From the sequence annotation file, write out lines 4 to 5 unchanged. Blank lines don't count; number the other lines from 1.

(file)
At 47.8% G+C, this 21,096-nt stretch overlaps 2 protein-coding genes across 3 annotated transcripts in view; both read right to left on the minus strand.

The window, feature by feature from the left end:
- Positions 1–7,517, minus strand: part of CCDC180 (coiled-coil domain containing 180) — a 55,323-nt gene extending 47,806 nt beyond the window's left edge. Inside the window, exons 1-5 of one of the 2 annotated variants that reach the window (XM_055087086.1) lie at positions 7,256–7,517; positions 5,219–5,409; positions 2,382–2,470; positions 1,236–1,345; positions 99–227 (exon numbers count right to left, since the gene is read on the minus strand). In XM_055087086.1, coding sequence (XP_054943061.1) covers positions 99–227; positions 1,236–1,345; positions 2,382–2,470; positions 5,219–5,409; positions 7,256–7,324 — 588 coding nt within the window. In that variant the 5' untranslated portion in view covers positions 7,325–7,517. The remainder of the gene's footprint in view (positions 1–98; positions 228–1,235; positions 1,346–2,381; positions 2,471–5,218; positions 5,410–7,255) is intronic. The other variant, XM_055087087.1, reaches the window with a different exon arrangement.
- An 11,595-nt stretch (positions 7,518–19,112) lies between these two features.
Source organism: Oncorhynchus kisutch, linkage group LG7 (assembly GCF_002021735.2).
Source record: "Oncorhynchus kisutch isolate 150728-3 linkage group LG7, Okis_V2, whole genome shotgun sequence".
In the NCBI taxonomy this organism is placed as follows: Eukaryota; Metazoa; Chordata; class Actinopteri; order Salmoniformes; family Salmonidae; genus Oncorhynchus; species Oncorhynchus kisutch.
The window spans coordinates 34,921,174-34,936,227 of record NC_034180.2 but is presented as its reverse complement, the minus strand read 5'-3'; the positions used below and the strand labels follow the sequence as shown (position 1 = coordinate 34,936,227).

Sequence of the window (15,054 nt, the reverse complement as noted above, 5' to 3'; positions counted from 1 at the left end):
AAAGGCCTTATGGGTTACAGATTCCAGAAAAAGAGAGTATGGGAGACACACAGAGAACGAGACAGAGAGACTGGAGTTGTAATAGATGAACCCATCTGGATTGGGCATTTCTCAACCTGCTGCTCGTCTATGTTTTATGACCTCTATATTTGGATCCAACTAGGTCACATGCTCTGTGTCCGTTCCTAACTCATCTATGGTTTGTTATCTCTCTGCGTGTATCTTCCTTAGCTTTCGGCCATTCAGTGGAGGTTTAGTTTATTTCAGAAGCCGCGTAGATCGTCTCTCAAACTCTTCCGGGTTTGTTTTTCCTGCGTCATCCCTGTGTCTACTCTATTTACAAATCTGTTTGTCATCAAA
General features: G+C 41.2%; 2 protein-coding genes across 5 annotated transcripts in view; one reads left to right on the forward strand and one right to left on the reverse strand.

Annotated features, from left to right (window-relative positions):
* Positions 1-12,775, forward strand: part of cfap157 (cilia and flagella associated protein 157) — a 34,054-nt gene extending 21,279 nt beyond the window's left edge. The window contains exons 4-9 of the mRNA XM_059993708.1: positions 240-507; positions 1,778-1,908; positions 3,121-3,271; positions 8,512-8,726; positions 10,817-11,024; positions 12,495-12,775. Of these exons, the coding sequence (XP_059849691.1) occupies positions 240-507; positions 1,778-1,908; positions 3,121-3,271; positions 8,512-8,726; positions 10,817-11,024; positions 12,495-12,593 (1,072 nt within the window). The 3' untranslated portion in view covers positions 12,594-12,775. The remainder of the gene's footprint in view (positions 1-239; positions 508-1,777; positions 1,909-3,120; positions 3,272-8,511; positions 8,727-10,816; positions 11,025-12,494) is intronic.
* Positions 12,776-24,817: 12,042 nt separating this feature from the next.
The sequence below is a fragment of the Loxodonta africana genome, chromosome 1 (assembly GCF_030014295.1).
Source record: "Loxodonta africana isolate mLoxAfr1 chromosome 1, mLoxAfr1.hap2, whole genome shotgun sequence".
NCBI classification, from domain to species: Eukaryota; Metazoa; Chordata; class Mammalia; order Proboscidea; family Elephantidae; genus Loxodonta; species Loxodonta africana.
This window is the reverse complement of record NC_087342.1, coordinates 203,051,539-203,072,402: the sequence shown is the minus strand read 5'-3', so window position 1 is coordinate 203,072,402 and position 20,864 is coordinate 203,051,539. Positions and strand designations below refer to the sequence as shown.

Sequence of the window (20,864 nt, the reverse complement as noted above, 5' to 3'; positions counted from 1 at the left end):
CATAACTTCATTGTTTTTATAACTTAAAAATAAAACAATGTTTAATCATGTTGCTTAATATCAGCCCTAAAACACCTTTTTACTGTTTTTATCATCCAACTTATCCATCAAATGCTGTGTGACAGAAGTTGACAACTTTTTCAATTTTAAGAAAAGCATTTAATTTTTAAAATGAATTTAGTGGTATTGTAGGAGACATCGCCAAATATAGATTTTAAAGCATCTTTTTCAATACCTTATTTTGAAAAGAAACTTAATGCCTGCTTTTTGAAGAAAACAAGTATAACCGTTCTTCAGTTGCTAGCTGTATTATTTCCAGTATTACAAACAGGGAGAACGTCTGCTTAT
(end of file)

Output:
- An 11,595-nt stretch (positions 7,518–19,112) lies between these two features.
Source organism: Oncorhynchus kisutch, linkage group LG7 (assembly GCF_002021735.2).